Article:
Pentecostalism and Evangelicalism have a long history in Africa, but it was in the 1980s and 1990s that they started to grow rapidly, often pushed by churches in the United States. While churches in the economic north are emptying out those in the Global South – and especially Africa – are growing.

In Ghana, for example, Evangelical, Pentecostal and Charismatic churches grew at a 4% rate each per year from 2010 till 2015, and this is one of the country, due also to its stability and its Christian majority, where churches are growing faster.

Travelling through the country it is possible to understand the importance of these churches: every meter it is possible to find some advertisments, and count hundreds of them in less than an hour.

Churches are shaping the landscape and the Ghanian society, and contributing, in different ways, to shape the policies of this African country: for example the fires of homophobia in Africa are fanned by the rhetoric of religious fundamentalists.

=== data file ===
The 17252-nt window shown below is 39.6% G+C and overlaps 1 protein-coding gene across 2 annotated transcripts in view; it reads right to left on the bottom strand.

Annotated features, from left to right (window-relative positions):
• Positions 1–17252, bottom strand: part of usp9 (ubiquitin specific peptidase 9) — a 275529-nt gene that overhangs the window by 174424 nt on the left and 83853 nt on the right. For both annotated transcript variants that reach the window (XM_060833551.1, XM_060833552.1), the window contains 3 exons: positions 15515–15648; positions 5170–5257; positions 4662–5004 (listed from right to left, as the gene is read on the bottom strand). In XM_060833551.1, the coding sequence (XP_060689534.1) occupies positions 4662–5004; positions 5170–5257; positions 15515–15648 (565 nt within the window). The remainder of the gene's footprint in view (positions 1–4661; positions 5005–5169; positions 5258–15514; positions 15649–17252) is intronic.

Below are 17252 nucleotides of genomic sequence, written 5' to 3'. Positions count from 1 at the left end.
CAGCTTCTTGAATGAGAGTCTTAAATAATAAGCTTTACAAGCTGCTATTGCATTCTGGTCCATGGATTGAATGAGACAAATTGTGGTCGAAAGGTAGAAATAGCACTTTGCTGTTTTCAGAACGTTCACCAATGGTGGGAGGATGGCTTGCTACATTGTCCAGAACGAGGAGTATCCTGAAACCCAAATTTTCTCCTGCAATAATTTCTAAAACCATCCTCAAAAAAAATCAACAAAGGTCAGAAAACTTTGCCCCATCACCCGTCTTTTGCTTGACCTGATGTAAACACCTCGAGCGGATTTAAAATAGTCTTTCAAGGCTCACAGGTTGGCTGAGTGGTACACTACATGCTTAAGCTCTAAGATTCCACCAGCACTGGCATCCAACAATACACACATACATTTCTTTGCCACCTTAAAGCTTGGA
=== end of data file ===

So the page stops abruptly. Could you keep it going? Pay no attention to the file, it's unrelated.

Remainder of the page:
African church leaders are powerful. Their teachings have a wide reach that is not limited to Sunday mornings and mid-week services. There are TV channels, radio stations, international branches that reach a wide audience beyond their own congregations. Many of the churches are one man church, they don’t pay taxes on what they earn with offers, miracles, healings, tithe, etc …
Pastors, prophets and apostles have become some of the richest and more powerful people both in Ghana and in other countries such as Nigeria, Uganda, Kenya, South Africa, controlling, also, thousands of votes.

The promise of wealth and good health has filled their coffers with money from some of the world’s poorest faithful. Pastors promise to poor people to heal them from cancer and infertility, to bless them with eternal fortune, to make them rich.

In Ghana religion and spirituality are everywhere, deeply radicated in the society.

But religion can easily turn in a proper business.

Prophets and Profits wants to visually investigate the impact and the contraddictions of these booming churches in the Ghanian society.

This project was possible thanks to a grant by the Pulitzer Center on Crisis Reporting